In my enviorment I have set the schedule at everyday 2 pm in weekdays.

00 14 * * 1-6 sh /home/oracledb/Desktop/export.sh >> /dev/null

to edit the cronjob crontab -e
to list cronjob crontab -l

00 defines minute 
14 defines 2 pm
* means every day
* means every month
1-6 defines from monday to saturday (sunday-0)

Scheduling explained 
As you can see there are 5 stars. The stars represent different date parts in the following order:
minute (from 0 to 59) 
hour (from 0 to 23)
day of month (from 1 to 31)
month (from 1 to 12)
day of week (from 0 to 6) (0=Sunday)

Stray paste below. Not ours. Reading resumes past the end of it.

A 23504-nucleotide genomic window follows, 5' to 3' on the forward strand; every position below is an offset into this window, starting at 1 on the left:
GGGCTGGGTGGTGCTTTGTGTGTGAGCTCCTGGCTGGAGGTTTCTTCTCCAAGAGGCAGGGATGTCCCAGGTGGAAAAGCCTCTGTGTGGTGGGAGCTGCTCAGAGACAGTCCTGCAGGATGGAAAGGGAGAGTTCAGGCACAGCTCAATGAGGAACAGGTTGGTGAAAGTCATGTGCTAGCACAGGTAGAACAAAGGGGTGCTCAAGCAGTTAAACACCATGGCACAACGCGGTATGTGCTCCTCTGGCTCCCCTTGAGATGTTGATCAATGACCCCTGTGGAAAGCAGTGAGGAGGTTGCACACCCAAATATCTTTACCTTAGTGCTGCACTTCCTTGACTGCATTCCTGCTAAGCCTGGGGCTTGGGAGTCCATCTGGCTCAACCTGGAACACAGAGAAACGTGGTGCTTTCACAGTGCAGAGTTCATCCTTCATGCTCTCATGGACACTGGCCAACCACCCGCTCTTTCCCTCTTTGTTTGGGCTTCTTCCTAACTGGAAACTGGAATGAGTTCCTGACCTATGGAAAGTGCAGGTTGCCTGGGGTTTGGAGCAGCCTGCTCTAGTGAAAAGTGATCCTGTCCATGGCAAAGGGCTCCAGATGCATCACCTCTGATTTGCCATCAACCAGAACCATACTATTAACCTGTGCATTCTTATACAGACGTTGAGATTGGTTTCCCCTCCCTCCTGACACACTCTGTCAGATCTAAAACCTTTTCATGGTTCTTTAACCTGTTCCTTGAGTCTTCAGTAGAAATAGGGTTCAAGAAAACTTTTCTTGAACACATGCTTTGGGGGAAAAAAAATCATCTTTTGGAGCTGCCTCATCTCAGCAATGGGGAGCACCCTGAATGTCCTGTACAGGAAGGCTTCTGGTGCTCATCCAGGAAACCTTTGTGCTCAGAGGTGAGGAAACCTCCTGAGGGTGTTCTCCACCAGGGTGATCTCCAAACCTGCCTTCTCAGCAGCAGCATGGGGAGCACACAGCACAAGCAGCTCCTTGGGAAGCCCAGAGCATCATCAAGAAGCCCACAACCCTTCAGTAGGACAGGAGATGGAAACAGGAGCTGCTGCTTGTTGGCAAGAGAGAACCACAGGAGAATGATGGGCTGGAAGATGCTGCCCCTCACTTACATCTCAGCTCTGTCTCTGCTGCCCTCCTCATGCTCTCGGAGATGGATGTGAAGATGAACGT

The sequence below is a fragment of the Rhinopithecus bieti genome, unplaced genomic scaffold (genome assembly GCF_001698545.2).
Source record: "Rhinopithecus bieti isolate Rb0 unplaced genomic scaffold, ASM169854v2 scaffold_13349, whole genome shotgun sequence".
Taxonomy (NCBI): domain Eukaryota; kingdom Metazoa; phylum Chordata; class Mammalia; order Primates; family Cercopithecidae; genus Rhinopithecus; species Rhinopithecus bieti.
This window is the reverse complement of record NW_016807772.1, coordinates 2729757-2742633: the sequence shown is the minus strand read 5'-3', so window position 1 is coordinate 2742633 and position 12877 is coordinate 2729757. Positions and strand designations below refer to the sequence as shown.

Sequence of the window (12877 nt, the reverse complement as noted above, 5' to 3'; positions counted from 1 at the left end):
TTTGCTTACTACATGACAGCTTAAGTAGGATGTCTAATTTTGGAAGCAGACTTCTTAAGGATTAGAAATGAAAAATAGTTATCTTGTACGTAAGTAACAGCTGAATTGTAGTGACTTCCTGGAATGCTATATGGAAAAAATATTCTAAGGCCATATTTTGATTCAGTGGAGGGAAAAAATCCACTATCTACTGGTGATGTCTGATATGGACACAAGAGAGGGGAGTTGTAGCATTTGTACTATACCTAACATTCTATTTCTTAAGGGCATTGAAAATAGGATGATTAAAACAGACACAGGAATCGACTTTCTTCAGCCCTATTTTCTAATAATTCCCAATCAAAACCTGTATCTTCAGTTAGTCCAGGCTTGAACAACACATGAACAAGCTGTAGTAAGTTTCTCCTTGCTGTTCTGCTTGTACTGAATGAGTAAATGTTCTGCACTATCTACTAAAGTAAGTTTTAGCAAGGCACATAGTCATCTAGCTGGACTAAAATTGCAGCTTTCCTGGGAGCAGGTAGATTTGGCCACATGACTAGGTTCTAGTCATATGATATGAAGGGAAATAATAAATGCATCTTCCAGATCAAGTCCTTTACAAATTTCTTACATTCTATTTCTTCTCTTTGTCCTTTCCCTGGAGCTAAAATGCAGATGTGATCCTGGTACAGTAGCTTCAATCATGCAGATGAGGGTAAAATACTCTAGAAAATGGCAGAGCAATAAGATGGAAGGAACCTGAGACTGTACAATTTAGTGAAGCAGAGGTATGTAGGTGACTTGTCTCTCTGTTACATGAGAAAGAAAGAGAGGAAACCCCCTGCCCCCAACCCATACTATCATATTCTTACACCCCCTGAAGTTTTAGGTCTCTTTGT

Execute every minute
If you leave the star, or asterisk, it means every. Maybe that's a bit unclear. Let's use the the previous example again:

* * * * * sh /bin/execute/this/script.sh
They are all still asterisks! So this means execute /bin/execute/this/script.sh:

every minute of every hour

of every day of the month

of every month

and every day in the week.

In short: This script is being executed every minute. Without exception.

Execute every Friday 1AM

So if we want to schedule the script to run at 1AM every Friday, we would need the following cronjob:

0 1 * * 5 sh /bin/execute/this/script.sh

Get it? The script is now being executed when the system clock hits:

minute: 0

of hour: 1

of day of month: * (every day of month)

of month: * (every month)

and weekday: 5 (=Friday)

Execute on workdays 1AM

So if we want to schedule the script to Monday till Friday at 1 AM, we would need the following cronjob:

0 1 * * 1-5 sh /bin/execute/this/script.sh